I must say, of all the times I’ve interacted with Donovan over the years, I found him to be most generous and patient with his time and energy while interacting with everyone. Not much ego there, but a very sensitive loving soul, who was kissed by the lord and filled with song to wear his love like heaven. He truly is an evolved Hurdy Gurdy Man, a gift of a rare flower to our garden! Looking forward to seeing him in Fairfield again, next time with his lovely wife Linda.

Five great articles on #TranscendentalMeditation in The Quad-Cities Online @Dispatch_Argus

July 1, 2016

Here is a series of five stories exploring Transcendental Meditation written by Jackie Chesser and published in The Dispatch and The Rock Island Argus. Click the titles to see each one of them online with photos at QCOnline. Or click Dispatch-Argus-May 2016 articles to see a PDF of them all together, courtesy of The Dispatch/Argus.

May 14, 2016: Transcendental Meditation could improve your life

May 15, 2016: Transcendental Meditation a lifesaver for vets with PTSD

May 15, 2016: Q-C instructors are passionate about Transcendental Meditation

May 16, 2016: Transcendental Meditation pays off in the classroom

May 17, 2016: ‘It has been a godsend!’: Q-C people talk about Transcendental Meditation

@DAVID_LYNCH answers questions from students as part of the 2016 Commencement @MaharishiU

June 24, 2016
2. Hagelin & Morris present Lynch with Doctor of World Peace

David Lynch receives honorary doctorate of World Peace from outgoing president Bevan Morris (right) and incoming president John Hagelin (left) Maharishi University of Management ©2016

During their 2016 commencement ceremony on June 18th, 2016, Maharishi University of Management was proud to feature world-renowned filmmaker David Lynch, who was presented with a Doctor of World Peace honoris causa degree. Instead of a traditional graduation speech, Mr. Lynch held a spontaneous Q and A session with students about life-oriented topics that commencement speakers traditionally address. Here is that lively interactive commencement address. (19:37).

Here is a transcript of the David Lynch 2016 MUM Commencement Q&A. See The 5 Best Quotes from David Lynch’s Commencement Q&A

Selected Excerpts

Behind David Lynch’s Success | Consciousness-Based Education | What Makes a Meaningful Life | Graduates’ Roles for World Peace | What Makes a Good Leader | Falling in Love with an Idea | Following Your Intuition | Filmmaker’s Secret.

News Coverage

Motto* (Words to live by): David Lynch to Grads: Intuition ‘Is the Number One Tool for Human Beings’ Watch the ‘Twin Peaks’ director give his advice to 2016 Maharishi University grads | La Voce di New York: David Lynch: trascendere per migliorare il mondo. Here is a translation of The Voice of New York’s David Lynch: transcend to improve the world | The Fairfield Ledger’s Andy Hallman reports: @DAVID_LYNCH addresses @MaharishiU graduates | The Hawk Eye’s Bob Saar: Filmmaker David Lynch gives MUM commencement address in Fairfield | KTVO’s Stephen Sealey reported on Maharishi University’s special graduation ceremonyFilmmaker David Lynch to Give Commencement Address at Maharishi University of Management | Des Moines Register: David Lynch promises ‘strange’ commencement address in Iowa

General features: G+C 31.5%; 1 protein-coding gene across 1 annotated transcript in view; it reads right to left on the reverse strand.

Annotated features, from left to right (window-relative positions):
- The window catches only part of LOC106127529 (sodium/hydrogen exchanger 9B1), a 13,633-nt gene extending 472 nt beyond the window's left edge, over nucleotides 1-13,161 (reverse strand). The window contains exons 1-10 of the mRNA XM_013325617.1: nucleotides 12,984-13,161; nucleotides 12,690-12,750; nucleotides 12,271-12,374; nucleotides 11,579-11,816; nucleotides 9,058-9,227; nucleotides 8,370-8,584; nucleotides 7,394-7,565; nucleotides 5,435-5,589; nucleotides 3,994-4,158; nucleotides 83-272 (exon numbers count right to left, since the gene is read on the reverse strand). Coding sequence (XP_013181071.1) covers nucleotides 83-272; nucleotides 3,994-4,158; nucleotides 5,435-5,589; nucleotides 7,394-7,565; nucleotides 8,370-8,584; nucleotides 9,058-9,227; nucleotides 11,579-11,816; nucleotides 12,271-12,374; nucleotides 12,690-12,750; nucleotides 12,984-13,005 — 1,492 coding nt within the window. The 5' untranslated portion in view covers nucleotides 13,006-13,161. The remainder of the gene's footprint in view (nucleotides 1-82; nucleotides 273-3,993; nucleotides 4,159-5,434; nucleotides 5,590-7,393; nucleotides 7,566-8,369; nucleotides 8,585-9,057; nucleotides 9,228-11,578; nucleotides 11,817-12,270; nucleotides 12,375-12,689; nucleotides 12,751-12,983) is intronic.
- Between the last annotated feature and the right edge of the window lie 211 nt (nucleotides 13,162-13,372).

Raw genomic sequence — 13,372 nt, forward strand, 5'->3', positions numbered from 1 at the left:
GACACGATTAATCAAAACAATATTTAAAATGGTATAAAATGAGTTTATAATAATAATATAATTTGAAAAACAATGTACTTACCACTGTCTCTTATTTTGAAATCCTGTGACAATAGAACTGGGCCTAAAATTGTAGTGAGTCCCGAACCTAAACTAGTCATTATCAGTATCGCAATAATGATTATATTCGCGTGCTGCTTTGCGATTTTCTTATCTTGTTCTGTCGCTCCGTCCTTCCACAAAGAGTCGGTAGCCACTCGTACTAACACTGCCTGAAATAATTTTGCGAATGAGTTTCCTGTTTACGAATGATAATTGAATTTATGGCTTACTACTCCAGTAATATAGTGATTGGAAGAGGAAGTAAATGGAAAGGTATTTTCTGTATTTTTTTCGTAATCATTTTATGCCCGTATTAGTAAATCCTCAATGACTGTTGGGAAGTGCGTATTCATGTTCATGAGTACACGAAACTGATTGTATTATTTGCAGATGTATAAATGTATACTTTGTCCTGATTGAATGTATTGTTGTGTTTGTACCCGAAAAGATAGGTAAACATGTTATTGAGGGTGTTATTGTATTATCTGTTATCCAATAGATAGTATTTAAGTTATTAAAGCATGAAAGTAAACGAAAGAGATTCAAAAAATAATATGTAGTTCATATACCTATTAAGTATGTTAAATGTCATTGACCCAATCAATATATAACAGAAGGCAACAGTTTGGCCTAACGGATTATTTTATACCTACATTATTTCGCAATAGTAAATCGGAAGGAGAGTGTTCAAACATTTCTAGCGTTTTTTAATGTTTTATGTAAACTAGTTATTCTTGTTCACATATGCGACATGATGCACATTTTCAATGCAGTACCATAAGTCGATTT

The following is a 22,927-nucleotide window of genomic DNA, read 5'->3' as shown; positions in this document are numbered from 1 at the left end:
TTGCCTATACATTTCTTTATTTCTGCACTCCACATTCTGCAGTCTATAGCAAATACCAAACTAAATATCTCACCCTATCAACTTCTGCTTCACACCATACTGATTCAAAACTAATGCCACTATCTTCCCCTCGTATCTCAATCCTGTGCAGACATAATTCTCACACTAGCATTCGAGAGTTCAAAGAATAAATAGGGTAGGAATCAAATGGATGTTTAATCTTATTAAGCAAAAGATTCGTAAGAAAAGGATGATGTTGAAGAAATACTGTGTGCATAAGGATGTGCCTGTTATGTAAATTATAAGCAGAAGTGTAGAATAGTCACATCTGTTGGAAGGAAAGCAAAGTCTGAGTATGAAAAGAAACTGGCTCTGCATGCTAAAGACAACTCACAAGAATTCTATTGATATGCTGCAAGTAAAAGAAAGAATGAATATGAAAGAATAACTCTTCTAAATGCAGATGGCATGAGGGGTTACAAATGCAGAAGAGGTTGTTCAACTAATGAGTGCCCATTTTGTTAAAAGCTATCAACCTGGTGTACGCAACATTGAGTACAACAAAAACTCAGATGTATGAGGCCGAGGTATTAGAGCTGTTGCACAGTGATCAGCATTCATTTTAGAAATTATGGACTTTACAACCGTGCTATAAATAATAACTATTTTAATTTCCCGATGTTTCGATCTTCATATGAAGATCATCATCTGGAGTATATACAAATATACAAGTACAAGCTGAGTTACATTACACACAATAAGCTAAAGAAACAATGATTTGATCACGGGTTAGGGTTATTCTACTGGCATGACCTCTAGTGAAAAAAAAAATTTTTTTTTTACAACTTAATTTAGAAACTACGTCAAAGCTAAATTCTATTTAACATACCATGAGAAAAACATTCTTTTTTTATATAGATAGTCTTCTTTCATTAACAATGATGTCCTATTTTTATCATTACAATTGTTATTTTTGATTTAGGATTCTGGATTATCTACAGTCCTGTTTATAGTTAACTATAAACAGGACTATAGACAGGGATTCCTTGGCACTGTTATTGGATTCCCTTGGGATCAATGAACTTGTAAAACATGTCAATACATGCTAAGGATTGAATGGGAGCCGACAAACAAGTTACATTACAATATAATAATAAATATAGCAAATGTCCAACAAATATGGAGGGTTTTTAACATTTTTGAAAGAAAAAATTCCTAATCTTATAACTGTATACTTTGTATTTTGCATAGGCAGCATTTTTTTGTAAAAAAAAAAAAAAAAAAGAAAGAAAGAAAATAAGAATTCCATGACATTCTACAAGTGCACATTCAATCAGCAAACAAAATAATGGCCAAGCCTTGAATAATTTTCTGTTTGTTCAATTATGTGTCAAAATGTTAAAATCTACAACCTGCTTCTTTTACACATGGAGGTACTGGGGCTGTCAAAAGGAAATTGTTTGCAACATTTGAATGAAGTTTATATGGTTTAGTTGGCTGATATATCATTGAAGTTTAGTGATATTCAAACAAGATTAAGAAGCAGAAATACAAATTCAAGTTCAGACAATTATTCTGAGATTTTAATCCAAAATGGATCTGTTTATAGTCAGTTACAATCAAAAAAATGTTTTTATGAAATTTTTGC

*Advice worth sharing from the world’s most influential people and the editors of TIME

About MUM

Maharishi University of Management (MUM) in Fairfield, IA is a private university featuring Consciousness-Based℠ Education. The accredited traditional curriculum offers bachelor’s, master’s, and doctoral degrees in the arts, sciences, humanities, and business, but also integrates self-development programs. Innovative aspects include the Transcendental Meditation® program, one course at a time, and organic vegetarian meals. Visitors Weekends are held throughout the year. For more information, call the Admissions Office at 800-369-6480 or visit http://www.mum.edu.

MUM Social Media Accounts

Facebook | Twitter | Instagram | LinkedIn | YouTube | Google+

Related News

Market Wired: Professor John Hagelin Named President of Maharishi University of Management | The Gazette: New president named for Maharishi University of Management. John Hagelin takes office Sept. 12 | Ottumwa Courier: Hagelin is incoming president of MUM | Inside Higher Ed: New Presidents or Provosts

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The Fairfield Ledger’s Andy Hallman reports: @DAVID_LYNCH addresses @MaharishiU graduates

June 20, 2016

Lynch addresses M.U.M. graduates

By ANDY HALLMAN Ledger news editor | Jun 20, 2016

David Lynch

Photo by: ANDY HALLMAN/Ledger photo: Filmmaker David Lynch addresses the graduating students of Maharishi University of Management Saturday in the Maharishi Patanjali Golden Dome. In the fall of 2013, the university debuted the David Lynch Master of Arts in Film program.

Saturday was a gorgeous day for a graduation as 366 students at Maharishi University of Management received their degrees in the Maharishi Patanjali Golden Dome.

The list of graduates included 268 graduate students and 98 undergraduates from 53 countries. The foreign country with the most students graduating was Ethiopia with 42, followed by China with 41. Nepal, Egypt and Bangladesh each had at least 10 students graduating. Nearly one half of the students graduating, 168, earned their degrees in computer science.